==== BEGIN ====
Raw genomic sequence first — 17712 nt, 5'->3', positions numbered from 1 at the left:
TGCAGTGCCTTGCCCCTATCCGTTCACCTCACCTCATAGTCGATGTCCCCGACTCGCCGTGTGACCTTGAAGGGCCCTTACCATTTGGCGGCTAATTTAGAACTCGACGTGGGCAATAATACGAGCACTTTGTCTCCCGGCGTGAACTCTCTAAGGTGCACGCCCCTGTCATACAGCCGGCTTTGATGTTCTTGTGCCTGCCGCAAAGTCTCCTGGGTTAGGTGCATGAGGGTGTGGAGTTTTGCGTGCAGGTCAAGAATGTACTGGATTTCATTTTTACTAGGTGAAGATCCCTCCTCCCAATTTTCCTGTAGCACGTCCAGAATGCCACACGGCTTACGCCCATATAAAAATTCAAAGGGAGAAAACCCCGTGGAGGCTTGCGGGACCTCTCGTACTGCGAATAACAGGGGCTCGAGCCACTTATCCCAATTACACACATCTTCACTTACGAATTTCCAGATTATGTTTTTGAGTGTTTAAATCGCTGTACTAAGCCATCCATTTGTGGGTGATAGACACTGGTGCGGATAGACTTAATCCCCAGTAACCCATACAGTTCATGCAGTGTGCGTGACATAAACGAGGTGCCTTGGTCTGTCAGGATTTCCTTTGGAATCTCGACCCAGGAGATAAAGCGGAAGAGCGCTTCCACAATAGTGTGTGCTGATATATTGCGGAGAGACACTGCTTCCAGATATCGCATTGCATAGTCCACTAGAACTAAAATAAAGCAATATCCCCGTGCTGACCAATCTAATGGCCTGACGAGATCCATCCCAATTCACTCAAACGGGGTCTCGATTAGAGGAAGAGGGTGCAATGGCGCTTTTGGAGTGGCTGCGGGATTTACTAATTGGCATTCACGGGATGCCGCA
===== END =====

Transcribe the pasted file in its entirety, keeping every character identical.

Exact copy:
Raw genomic sequence first — 17712 nt, 5'->3', positions numbered from 1 at the left:
TGCAGTGCCTTGCCCCTATCCGTTCACCTCACCTCATAGTCGATGTCCCCGACTCGCCGTGTGACCTTGAAGGGCCCTTACCATTTGGCGGCTAATTTAGAACTCGACGTGGGCAATAATACGAGCACTTTGTCTCCCGGCGTGAACTCTCTAAGGTGCACGCCCCTGTCATACAGCCGGCTTTGATGTTCTTGTGCCTGCCGCAAAGTCTCCTGGGTTAGGTGCATGAGGGTGTGGAGTTTTGCGTGCAGGTCAAGAATGTACTGGATTTCATTTTTACTAGGTGAAGATCCCTCCTCCCAATTTTCCTGTAGCACGTCCAGAATGCCACACGGCTTACGCCCATATAAAAATTCAAAGGGAGAAAACCCCGTGGAGGCTTGCGGGACCTCTCGTACTGCGAATAACAGGGGCTCGAGCCACTTATCCCAATTACACACATCTTCACTTACGAATTTCCAGATTATGTTTTTGAGTGTTTAAATCGCTGTACTAAGCCATCCATTTGTGGGTGATAGACACTGGTGCGGATAGACTTAATCCCCAGTAACCCATACAGTTCATGCAGTGTGCGTGACATAAACGAGGTGCCTTGGTCTGTCAGGATTTCCTTTGGAATCTCGACCCAGGAGATAAAGCGGAAGAGCGCTTCCACAATAGTGTGTGCTGATATATTGCGGAGAGACACTGCTTCCAGATATCGCATTGCATAGTCCACTAGAACTAAAATAAAGCAATATCCCCGTGCTGACCAATCTAATGGCCTGACGAGATCCATCCCAATTCACTCAAACGGGGTCTCGATTAGAGGAAGAGGGTGCAATGGCGCTTTTGGAGTGGCTGCGGGATTTACTAATTGGCATTCACGGGATGCCGCA